Wheaton Acquires Montana Gold, Palladium Stream From Sibanye
(Kitco News) - Wheaton Precious Metals Corp. (TSX, NYSE: WPM) has entered into an agreement with Sibanye Gold Ltd. (JSE: SGL; NYSE: SBGL) to purchase a stream of gold and palladium from the Stillwater and East Boulder mines in Montana for $500 million, Wheaton announced on Monday.
Wheaton is a streaming company that receives a portion of a mine’s metal in return for up-front cash that can be used to develop or improve mines.
In addition to providing cash, Wheaton also will make ongoing payments equal to specified percentages of the spot gold and palladium prices. The precious-metals stream is effective back to July 1.
Meanwhile, Wheaton will receive all of the gold production for the life of the mines, as well as 4.5% of palladium production, decreasing to 2.25% and then 1%, based on defined delivery thresholds.
Wheaton said that after closing, its estimated proven and probable gold reserves will increase by 410,000 ounces and inferred gold resources would increase by 920,000. For the first time, Wheaton will have estimated proven and probable palladium reserves totaling 610,000 ounces and inferred palladium resources of 430,000.
For the next decade starting in 2019, Wheaton’s production from the deal is forecast to average approximately 14,500 ounces of gold and 29,000 ounces of palladium annually, or approximately 37,000 gold-equivalent ounces per year, the company said. For the 20 years starting in 2019, production is forecast to average approximately 14,700 ounces of gold and 24,000 ounces of palladium per year, or approximately 33,000 gold-equivalent ounces annually.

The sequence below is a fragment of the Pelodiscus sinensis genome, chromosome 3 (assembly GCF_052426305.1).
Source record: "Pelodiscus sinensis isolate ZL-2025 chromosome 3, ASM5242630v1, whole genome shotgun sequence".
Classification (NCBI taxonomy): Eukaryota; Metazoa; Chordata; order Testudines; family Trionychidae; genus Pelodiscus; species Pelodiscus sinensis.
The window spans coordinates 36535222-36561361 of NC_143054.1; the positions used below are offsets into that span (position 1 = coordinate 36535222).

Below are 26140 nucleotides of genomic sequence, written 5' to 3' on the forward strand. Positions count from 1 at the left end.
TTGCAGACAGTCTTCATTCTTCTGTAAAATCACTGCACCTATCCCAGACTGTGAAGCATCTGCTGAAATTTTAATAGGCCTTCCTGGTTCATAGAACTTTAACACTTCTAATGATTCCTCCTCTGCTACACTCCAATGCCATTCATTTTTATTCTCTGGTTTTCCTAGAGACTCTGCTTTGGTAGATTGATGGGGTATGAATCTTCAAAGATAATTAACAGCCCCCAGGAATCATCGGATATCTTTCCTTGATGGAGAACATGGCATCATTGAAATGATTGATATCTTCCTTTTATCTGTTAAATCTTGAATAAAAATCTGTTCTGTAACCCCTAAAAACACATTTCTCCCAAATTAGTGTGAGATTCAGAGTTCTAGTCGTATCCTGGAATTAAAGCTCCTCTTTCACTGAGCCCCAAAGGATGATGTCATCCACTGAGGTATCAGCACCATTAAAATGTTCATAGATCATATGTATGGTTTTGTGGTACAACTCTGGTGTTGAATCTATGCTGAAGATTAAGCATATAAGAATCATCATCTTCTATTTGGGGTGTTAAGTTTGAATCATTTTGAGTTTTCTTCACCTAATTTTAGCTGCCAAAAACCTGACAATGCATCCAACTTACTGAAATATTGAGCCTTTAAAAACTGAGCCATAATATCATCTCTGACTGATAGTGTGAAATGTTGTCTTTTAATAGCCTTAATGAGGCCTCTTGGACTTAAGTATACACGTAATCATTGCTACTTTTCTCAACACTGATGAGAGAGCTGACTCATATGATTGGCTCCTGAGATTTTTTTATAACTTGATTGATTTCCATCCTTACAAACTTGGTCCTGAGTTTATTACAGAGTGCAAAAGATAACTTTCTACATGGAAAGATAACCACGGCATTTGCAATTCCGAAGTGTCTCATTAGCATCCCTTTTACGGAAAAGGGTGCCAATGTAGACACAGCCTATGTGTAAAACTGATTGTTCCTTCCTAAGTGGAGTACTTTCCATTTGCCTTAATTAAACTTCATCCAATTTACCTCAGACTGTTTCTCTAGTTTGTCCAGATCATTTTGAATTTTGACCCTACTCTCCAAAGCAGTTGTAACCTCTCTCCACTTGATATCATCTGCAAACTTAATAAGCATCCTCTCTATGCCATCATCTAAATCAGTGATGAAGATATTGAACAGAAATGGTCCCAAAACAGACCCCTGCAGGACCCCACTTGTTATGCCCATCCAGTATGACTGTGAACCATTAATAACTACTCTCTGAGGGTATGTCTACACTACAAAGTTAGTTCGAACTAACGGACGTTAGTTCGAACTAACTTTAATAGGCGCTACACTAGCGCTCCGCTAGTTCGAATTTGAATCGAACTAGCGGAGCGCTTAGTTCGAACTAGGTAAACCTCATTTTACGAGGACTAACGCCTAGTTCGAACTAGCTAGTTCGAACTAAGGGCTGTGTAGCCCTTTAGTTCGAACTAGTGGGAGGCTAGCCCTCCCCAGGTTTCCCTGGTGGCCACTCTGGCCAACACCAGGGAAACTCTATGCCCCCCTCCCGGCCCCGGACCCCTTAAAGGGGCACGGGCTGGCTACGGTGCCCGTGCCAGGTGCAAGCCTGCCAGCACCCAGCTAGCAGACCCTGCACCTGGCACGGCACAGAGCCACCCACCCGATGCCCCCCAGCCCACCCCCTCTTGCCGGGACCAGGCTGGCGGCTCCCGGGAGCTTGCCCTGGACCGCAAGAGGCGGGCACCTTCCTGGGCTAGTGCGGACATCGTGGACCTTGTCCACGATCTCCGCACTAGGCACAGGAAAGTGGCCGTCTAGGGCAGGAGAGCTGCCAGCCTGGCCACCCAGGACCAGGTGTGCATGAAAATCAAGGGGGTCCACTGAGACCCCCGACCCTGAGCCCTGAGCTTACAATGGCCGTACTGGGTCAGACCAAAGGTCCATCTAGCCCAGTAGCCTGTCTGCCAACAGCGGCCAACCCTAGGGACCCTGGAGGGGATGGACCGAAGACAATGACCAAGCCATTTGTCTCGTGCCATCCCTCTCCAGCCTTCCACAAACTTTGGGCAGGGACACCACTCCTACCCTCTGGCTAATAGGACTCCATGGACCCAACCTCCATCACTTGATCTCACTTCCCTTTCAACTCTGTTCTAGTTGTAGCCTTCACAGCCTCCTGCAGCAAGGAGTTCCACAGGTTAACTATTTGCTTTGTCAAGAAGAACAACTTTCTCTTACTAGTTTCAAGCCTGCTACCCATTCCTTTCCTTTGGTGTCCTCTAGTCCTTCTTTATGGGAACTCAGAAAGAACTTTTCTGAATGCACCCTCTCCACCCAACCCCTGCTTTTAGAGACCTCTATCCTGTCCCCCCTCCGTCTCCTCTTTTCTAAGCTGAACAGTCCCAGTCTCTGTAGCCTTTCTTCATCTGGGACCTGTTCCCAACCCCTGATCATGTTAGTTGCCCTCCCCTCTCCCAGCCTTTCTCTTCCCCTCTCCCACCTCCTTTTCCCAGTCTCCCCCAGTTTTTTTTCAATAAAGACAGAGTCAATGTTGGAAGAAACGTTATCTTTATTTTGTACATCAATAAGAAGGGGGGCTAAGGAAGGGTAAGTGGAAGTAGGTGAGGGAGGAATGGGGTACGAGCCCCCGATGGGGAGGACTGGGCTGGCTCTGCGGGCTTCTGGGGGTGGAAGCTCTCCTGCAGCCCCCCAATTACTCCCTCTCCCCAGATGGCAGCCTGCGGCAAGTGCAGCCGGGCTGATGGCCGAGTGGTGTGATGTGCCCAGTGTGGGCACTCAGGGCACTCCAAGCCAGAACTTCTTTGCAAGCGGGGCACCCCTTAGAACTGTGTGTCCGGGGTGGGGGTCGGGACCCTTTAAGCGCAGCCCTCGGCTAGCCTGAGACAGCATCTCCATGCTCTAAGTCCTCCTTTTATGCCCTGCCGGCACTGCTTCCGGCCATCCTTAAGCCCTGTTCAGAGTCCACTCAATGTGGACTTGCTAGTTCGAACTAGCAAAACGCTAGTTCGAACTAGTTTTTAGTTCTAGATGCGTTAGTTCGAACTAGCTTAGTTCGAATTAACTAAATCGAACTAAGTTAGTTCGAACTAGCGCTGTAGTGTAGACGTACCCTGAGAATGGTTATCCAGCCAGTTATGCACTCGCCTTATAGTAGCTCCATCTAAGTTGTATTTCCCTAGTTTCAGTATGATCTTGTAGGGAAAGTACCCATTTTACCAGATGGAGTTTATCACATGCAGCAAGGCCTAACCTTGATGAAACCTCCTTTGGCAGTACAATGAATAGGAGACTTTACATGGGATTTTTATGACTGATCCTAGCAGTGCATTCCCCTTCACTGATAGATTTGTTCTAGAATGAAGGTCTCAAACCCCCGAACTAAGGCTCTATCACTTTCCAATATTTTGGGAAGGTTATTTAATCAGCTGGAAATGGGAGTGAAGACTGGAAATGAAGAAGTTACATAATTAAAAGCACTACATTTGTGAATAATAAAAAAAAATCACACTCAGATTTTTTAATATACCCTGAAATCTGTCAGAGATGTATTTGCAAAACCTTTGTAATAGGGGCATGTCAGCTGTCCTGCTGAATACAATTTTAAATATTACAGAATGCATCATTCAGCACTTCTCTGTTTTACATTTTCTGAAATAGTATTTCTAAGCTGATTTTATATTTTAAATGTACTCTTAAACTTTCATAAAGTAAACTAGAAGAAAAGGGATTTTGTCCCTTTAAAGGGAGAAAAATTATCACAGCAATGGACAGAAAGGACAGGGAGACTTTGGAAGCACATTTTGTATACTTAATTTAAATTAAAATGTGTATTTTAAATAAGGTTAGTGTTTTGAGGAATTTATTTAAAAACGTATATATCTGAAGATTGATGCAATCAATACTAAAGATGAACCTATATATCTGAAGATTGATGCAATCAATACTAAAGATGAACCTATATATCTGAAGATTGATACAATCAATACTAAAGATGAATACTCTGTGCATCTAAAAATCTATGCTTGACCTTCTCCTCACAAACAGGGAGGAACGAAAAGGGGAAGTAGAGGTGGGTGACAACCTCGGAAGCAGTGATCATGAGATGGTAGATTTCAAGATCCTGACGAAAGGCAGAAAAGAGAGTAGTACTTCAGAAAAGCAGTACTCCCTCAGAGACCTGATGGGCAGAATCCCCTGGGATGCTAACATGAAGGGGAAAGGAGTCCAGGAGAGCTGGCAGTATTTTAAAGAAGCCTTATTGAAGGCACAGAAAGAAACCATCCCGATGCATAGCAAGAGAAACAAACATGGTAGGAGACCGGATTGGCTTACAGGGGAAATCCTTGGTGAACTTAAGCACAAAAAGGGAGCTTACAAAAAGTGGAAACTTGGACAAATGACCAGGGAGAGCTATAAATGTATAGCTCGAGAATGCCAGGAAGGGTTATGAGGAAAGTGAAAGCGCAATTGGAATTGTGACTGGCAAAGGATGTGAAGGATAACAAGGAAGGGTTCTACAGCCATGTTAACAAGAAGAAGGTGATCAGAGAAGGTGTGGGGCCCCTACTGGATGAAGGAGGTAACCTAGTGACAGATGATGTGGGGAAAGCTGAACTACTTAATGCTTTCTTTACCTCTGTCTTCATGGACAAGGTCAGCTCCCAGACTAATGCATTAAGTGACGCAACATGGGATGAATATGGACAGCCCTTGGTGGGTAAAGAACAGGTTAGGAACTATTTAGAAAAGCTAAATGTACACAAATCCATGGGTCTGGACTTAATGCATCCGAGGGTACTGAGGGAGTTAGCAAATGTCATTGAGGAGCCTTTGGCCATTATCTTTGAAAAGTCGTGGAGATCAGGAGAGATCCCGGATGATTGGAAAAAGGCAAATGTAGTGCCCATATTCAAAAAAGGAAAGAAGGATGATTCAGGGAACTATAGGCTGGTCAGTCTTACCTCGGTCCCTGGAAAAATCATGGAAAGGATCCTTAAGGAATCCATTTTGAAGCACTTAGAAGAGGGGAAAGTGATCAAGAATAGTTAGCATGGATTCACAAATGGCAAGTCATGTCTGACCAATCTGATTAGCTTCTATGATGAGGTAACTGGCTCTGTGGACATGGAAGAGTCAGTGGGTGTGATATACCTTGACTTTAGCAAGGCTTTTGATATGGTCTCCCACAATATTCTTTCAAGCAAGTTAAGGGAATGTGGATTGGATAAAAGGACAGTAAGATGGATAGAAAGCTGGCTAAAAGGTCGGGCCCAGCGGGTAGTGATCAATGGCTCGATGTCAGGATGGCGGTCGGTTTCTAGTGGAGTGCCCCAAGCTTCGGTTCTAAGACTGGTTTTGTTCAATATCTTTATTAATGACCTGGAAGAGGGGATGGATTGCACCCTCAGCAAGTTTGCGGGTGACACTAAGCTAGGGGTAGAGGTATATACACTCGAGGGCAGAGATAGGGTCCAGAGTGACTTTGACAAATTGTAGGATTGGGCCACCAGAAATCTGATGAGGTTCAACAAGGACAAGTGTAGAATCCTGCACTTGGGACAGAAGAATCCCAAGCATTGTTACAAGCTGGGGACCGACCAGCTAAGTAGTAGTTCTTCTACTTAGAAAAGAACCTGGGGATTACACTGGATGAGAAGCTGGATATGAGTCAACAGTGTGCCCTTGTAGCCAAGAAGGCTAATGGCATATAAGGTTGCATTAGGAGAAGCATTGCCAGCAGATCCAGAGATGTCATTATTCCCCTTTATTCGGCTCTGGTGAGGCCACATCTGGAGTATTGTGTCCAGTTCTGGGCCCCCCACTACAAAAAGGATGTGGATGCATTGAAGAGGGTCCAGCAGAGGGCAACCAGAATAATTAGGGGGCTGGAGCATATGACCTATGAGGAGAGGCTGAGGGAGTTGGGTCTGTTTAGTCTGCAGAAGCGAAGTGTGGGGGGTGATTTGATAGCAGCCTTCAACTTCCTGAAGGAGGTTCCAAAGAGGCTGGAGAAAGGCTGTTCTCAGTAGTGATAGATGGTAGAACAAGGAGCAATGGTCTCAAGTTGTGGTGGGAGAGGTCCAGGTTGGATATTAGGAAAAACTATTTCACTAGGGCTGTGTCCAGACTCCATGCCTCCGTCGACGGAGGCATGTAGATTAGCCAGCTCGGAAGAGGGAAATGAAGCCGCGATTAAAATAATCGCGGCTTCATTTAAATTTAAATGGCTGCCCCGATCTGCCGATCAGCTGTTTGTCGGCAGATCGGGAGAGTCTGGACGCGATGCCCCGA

Already-declared reserves mean mining at Stillwater should continue until 2041, although Wheaton said this could be extended should inferred resources be upgraded.
Randy Smallwood, Wheaton's president and chief executive officer, said the agreement should provide his company with both production and cash flow for “decades to come.”
"What mainly attracted us to this opportunity was the quality and size of the J-M Reef deposit, coupled with the ongoing expansion at the Blitz project,” Smallwood said. “There are over 12 kilometers of undeveloped mineralization associated with the J-M Reef between the two currently producing mines. With a mine life extending well into the foreseeable future, we believe Stillwater will be one of Wheaton's foundational assets for many years to come.”
The acquisition will be funded through Wheaton’s current revolving credit facility, the CEO added.
tin’s hand, before the media were ushered out. The two men were to meet alone apart from interpreters before a working lunch with aides. Trump said they would talk about a range of subjects, listing trade, the military, nuclear weapons and China.
But, at least in his public remarks at the outset, he mentioned none of the issues that have lately brought U.S.-Russian relations to the lowest point since the Cold War: Moscow’s annexation of territory from Ukraine, its support for Syria’s Bashar al-Assad, as well as Western accusations that it poisoned a spy in England and meddled in elections.